In this regard you can do one of two things: compare apples (rookies) to apples and not oranges (veterans); or measure rookies against players with a similar number of SPG. Van Riemsdyk’s .046111 PPS is less than Afinogenov’s .05556 PPS at 18 SPG just as Tavares’ .034545 PPS dips well below Nick Backstrom’s .05182 PPS at 22 SPG. These comparisons give Backstrom Statistical Supremacy over Tavares, but not Afinogenov over van Riemsdyk. Does this stand as proof that van Riemsdyk is a more prominent rookie than Tavares, or just that he is more dominant for the Flyers than Tavares is for the Islanders? Regardless of the answer to that debatable question, it does illustrate that the rookie category should be evaluated apart from the Top 30 forwards unless they are so dominating in scoring that they naturally belong among the more prolific group.

Two (Semi-)Final Notes

In the comments trailing after yesterday’s part one of this blog, two follow on questions came to mind.

First is why not measure dominance as Points Per Minute (PPM)? By way of simple illustration, I offer why we took a different tack:

If you score 2 goals in 10 shifts, you are a .2 player in PPS.

If you measure it as 2 goals in (10 shifts at 45 seconds each, or) 7.5 minutes, you are a .267 player at Points Per Minute.

With our data set of 5 December, Alex Ovechkin is a .07186 in PPS and a .06784 in PPM. I chose to quantify it by shift because they vary in length but are a known measure of when each player has an opportunity to do, or not do, something dominant for their team. And if we look at players in terms of minutes, we talk about a lot of what they do NOT do with the puck since that is what is going on for more pure time in each game.

Which segues into the other point nicely – how do you measure the contribution of a player who has roles on a team that naturally keep him off of the score sheet? For that answer, I will post by next week the statistic of Defense Per Shift, or DPS.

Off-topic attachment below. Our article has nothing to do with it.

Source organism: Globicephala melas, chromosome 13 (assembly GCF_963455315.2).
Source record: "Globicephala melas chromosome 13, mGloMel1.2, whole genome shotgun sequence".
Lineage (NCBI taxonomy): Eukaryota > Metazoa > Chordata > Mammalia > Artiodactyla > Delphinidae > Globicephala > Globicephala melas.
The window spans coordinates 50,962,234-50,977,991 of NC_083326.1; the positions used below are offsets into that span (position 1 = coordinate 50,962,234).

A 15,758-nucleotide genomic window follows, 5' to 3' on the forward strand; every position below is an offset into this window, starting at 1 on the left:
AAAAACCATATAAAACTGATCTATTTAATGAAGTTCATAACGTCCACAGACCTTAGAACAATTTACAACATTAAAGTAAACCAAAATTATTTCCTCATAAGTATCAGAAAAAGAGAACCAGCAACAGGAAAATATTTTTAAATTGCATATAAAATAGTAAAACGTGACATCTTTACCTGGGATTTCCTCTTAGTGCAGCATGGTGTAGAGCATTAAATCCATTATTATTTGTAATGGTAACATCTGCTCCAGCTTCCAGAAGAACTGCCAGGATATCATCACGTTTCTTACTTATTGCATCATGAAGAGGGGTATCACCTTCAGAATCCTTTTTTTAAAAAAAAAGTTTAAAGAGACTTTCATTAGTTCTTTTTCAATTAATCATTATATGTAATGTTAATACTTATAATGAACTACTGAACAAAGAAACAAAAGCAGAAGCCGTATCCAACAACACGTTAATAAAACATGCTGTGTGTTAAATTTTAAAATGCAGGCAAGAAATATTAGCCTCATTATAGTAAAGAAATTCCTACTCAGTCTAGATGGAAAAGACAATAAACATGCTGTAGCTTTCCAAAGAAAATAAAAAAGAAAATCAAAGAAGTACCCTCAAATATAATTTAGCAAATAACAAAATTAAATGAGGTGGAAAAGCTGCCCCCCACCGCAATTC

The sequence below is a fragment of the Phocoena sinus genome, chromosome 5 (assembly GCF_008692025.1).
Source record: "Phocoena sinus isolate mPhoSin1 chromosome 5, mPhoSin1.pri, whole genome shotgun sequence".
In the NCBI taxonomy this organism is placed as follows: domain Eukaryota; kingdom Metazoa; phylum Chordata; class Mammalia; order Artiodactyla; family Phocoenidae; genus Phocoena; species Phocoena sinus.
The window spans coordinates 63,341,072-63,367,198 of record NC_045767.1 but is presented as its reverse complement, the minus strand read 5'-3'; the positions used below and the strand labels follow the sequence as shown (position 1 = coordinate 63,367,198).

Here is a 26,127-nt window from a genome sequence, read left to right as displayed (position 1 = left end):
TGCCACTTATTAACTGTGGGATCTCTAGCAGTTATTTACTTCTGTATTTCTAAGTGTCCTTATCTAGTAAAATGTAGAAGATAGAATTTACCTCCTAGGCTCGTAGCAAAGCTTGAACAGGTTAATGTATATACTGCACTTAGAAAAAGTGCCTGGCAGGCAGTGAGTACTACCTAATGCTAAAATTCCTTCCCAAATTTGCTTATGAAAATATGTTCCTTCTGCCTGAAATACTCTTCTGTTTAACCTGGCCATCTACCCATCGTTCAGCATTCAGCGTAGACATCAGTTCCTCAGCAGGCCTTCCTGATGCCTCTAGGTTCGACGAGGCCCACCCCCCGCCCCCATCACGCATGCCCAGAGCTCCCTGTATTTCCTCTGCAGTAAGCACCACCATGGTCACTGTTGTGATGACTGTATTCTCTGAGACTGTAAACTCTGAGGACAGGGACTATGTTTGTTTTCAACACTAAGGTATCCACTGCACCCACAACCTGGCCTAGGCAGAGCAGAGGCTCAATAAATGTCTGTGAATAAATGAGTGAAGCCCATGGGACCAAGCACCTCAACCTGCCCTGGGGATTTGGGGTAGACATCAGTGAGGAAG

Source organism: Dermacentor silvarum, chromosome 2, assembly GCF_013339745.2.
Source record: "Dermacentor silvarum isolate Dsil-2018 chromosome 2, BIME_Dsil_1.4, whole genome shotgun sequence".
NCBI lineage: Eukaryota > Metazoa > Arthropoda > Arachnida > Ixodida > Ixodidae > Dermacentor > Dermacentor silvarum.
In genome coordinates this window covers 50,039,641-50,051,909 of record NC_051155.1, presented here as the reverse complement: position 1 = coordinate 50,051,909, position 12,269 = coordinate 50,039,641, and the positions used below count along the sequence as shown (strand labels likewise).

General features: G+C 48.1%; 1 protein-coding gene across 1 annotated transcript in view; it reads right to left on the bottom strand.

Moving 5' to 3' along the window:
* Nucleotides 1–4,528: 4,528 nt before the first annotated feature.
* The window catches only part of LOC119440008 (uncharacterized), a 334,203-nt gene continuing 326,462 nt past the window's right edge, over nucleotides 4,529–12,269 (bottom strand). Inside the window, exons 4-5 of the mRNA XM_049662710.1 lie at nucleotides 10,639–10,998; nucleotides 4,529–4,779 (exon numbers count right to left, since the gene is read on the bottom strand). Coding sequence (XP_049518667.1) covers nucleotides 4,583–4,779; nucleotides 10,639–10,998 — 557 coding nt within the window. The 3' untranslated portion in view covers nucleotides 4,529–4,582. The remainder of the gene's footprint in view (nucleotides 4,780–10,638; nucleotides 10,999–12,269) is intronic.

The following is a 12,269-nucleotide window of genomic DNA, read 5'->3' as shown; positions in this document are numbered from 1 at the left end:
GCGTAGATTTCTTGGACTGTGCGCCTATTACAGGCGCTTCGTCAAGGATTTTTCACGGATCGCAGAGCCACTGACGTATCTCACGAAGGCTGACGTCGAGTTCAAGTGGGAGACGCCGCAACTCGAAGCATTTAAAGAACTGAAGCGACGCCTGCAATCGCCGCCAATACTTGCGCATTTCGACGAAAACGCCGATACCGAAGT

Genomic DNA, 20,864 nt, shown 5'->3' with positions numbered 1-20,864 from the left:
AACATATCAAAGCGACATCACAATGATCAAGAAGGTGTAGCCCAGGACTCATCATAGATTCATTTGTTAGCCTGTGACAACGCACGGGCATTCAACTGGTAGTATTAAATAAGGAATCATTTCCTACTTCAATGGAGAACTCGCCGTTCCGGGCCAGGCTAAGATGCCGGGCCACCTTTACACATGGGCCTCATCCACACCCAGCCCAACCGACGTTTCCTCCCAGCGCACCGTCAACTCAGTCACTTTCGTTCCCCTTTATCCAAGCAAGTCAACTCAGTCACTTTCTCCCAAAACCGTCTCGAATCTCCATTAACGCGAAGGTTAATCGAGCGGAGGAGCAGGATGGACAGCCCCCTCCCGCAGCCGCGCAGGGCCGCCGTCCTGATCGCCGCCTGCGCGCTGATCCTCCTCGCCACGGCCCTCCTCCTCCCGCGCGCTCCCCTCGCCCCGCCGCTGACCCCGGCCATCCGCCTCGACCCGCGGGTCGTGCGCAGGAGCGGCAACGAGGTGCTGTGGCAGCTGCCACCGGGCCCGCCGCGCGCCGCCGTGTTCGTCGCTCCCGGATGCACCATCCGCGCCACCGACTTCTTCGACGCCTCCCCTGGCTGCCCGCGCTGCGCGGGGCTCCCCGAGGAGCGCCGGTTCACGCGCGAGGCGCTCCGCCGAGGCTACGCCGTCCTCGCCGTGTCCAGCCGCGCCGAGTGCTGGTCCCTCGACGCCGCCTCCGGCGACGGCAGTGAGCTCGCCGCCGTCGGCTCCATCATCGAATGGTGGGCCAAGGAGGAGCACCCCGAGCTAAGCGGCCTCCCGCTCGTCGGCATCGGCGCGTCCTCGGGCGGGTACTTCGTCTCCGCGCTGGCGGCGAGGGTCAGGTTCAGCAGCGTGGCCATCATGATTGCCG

In comparing defenseman and rookie PPS to that of the veteran forwards, several points come to light. Defenders, with less total points and more SPG on average have a lower PPS to use as a measuring stick. Mike Green is as much an exception to this rule this season as last as he carves out a position on both the veteran forward and defenseman lists. Rookie PPS is the third lowest average amongst the entire study group and less than half that of veteran forwards, in large measure due to a combination of lesser points and SPG for the new players. Gauging rookie PPS is best done by comparing them to veterans with a like number of SPG to determine their possibilities once some of that veteran moxie works its way into the new player’s game. No matter how you slice it though, it is obvious veteran forwards, defensemen and rookies must be taken into account separately for the most accurate measure of their PPS.

Stay tuned to www.ongoalanalysis.com for a later blog on Defense Per Shift to measure who dominates in those little things away from a puck in the net. Also look for where we will run the a weekly Top Three overall, defenseman and rookie PPS update on our home page each and every Saturday for the rest of the season…

Take me back to www.ongoalanalysis.com

No comments: